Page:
This page is about the physics of the Earth's core.

The core of the Earth accounts for about 30 % of the total mass of our planet, the inner solid core is crystallizing from the liquid outer core, and the heat released flows to the surface, driving all the living geological processes of the Earth, including plate tectonics, volcanism and earthquakes. The cystallization of the inner core is also responsible for compositional convection in the liquid core, that is the engine which generates the Earth's magnetic field, shielding us from the lethal solar wind. So, a sound knowledge of the core is of fundamental importance, yet, it is one of the most difficult things to study, and its properties are poorly constrained. For example, we know that it is mainly made by iron, but it can't be pure iron, because its density is too low. So it must contain some light element, and the most likely candidates are sulphur, oxygen, carbon and silicon, but the real composition of the Earth's core remains one of the major unsolved problems. The density and the pressure are known quite accurately (within a percent), but the temperature is unknown, with estimates ranging from 4000 to 8000 K.

We have tackled some of these problems
using first principles techniques, and a report on our
recent work just published in the journal Nature
was picked up by the media, and there were interviews on Channel 4 News
and the Today programme. There was even a half-page item on our work in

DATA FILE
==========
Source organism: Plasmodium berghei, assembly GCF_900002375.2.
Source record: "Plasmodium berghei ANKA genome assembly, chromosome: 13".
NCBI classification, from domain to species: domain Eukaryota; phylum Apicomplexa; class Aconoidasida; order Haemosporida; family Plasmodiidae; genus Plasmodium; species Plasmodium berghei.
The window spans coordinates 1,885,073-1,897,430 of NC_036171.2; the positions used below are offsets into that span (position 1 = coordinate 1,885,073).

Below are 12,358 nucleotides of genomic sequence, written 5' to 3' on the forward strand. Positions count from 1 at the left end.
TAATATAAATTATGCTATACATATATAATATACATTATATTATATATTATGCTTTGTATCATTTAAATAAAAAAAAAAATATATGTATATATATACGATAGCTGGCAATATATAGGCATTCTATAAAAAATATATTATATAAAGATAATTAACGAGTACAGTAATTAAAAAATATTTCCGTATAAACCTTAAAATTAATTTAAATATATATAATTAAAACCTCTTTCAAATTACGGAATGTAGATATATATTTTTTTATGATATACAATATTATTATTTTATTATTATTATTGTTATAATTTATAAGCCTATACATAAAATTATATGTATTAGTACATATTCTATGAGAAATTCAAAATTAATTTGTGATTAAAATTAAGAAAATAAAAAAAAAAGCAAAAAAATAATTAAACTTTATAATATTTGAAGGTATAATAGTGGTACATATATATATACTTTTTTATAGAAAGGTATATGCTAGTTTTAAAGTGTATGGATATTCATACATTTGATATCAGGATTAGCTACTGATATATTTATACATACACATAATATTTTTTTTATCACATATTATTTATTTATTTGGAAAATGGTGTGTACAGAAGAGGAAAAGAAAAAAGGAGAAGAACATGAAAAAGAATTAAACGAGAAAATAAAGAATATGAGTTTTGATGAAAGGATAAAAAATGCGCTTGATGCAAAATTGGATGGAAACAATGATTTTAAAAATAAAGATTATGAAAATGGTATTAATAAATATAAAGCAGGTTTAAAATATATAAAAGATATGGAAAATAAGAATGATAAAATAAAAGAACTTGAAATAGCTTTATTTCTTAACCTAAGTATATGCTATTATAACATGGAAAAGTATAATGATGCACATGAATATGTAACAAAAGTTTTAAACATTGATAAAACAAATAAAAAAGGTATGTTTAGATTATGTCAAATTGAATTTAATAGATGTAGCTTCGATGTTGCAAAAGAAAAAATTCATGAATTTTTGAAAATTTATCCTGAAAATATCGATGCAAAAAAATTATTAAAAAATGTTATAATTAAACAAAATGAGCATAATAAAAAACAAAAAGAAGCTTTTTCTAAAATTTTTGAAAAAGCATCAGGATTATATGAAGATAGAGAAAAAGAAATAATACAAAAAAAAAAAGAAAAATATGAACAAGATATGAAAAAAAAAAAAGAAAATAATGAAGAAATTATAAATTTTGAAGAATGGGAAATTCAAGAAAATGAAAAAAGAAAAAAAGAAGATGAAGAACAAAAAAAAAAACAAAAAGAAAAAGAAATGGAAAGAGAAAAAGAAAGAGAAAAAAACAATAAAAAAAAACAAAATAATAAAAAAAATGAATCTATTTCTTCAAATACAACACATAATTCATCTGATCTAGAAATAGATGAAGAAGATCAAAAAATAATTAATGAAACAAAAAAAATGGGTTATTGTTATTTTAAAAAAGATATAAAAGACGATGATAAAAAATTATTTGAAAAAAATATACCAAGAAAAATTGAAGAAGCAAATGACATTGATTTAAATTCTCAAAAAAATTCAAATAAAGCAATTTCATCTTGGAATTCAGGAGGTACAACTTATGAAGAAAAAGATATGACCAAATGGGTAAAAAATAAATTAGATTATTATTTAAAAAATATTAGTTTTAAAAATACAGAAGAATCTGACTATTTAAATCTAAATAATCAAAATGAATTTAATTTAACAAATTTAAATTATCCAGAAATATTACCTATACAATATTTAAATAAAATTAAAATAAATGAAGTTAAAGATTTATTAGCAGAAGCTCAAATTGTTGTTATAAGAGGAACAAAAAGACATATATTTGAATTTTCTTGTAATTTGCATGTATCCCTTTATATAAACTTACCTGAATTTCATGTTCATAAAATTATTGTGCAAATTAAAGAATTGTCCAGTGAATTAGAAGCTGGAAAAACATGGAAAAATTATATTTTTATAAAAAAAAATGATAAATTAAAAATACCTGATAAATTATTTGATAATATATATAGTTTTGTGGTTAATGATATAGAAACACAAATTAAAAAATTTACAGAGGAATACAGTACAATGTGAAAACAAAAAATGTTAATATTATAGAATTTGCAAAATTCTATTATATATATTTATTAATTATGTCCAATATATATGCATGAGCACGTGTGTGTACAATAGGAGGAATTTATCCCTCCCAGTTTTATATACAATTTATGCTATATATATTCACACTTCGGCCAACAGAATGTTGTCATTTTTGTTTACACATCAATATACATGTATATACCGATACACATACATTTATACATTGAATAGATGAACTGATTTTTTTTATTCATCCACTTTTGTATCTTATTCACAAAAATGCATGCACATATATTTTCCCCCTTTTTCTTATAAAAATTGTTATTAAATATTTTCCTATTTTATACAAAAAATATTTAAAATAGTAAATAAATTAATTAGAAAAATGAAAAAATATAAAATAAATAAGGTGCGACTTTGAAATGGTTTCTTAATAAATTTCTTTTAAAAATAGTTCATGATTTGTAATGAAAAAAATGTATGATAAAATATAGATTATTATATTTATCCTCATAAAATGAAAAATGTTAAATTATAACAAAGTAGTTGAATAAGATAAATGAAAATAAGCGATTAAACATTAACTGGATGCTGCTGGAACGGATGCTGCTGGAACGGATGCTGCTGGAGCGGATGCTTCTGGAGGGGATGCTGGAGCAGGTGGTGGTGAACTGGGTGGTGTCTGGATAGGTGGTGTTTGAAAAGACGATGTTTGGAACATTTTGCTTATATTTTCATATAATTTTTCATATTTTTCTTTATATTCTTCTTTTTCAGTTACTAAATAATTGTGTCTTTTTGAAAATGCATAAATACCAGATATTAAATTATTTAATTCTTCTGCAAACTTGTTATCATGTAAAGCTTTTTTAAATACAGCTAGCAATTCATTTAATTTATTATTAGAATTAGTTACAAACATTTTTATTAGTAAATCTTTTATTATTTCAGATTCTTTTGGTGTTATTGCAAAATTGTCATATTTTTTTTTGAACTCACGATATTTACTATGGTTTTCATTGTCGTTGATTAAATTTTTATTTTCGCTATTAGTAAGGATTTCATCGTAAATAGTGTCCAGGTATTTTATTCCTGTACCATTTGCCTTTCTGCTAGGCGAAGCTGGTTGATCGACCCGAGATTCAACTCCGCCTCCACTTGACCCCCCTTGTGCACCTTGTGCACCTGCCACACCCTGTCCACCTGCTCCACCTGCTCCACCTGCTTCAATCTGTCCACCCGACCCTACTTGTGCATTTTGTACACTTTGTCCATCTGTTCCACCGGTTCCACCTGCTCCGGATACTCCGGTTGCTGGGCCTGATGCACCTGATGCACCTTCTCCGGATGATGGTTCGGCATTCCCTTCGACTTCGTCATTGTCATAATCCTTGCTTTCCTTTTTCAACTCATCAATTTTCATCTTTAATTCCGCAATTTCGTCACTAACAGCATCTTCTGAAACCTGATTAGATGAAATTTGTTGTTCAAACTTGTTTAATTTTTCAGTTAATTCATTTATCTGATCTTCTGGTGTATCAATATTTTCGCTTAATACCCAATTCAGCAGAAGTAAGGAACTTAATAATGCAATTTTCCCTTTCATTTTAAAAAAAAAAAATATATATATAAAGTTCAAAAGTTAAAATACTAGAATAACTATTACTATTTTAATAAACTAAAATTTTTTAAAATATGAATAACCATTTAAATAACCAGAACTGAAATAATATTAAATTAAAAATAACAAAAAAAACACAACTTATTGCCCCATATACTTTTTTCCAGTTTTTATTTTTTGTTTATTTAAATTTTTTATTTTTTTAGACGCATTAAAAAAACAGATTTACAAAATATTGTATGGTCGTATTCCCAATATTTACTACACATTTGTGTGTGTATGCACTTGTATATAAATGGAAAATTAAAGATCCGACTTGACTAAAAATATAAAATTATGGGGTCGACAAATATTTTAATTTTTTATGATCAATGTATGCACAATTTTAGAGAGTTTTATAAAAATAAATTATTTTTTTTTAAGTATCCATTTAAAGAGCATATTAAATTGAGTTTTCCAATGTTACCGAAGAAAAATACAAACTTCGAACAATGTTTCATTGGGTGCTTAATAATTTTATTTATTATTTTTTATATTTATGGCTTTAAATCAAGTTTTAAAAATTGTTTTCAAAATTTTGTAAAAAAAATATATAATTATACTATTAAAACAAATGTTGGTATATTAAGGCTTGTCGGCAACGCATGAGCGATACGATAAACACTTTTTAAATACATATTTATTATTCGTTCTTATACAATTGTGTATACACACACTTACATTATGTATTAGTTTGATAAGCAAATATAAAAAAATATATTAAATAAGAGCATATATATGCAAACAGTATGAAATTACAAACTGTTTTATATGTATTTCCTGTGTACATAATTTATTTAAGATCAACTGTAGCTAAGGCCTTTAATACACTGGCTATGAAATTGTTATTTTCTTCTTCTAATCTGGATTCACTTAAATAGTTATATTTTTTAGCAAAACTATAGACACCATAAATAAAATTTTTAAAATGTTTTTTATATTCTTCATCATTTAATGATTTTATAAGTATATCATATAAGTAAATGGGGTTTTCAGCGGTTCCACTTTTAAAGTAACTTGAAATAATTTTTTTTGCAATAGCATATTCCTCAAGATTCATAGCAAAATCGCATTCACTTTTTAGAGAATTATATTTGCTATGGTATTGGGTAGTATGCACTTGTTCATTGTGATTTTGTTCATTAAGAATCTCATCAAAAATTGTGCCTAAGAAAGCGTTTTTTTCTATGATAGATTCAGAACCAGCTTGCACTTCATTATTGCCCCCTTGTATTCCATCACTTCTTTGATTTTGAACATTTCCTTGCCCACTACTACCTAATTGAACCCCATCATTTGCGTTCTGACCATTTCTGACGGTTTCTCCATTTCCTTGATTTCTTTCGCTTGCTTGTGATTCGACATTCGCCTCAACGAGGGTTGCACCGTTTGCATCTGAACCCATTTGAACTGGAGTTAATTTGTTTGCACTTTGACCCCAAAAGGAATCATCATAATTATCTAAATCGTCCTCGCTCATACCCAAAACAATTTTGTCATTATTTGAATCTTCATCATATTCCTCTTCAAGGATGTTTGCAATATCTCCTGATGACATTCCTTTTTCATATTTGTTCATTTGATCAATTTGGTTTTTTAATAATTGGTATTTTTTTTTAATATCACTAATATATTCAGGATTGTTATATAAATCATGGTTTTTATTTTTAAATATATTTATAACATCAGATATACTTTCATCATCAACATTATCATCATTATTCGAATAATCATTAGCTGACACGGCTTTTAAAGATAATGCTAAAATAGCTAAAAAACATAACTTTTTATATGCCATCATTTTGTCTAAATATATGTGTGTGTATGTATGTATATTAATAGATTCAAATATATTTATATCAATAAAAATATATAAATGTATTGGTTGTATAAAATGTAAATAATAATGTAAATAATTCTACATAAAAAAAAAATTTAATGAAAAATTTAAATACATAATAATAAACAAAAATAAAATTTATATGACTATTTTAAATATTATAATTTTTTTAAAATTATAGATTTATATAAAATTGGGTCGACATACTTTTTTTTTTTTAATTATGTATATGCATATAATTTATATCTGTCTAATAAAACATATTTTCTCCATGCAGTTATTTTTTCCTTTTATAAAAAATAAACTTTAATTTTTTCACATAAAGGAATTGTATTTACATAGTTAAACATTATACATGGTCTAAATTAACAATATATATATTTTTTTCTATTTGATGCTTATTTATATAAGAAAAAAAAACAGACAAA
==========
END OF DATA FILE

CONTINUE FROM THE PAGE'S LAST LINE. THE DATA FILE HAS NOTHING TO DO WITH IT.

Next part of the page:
the

Daily
Mirror, and on the BBC
on-line web page.

More recently, we participated to the BBC Radio 4 science program "The Material World".

See a recent poster.

The aim of our work is to use ab initio techniques to investigate the properties of liquid and solid iron (both pure and alloyed with light elements) under the conditions of the Earth's deep interior.

Some of the work already done includes:

- The viscosity of pure Iron and Iron-Sulphur under Earth's core conditions. We have found that the viscosity of liquid iron is about 13 mPa s, little different from tipical viscosities of liquid metals under ambient conditions. Sulphur impurities in the concentration of about 20 % hardly change the properties of the liquid, and the viscosity in particular is approximatively the same. Initially, the viscosity has been calculated using the Stokes-Einstein relation, which connects the viscosity of a liquid with the diffusion coefficient. The latter has been calculated using first-principles molecular dynamics simulations. This relation is exact when applyed to the diffusion of macroscopic objects, but it is only approximate when applyed to atoms. However, we have later calculated the viscosity directly, using the Green-Kubo relation, which connect the shear viscosity to the integral of the average of the stress autocorrelation function (see figures on the right). We obtained the value 9 ± 2 mPa s, which is not very far from the one obtained using the Stokes-Einstein relation, thus confirming its validity.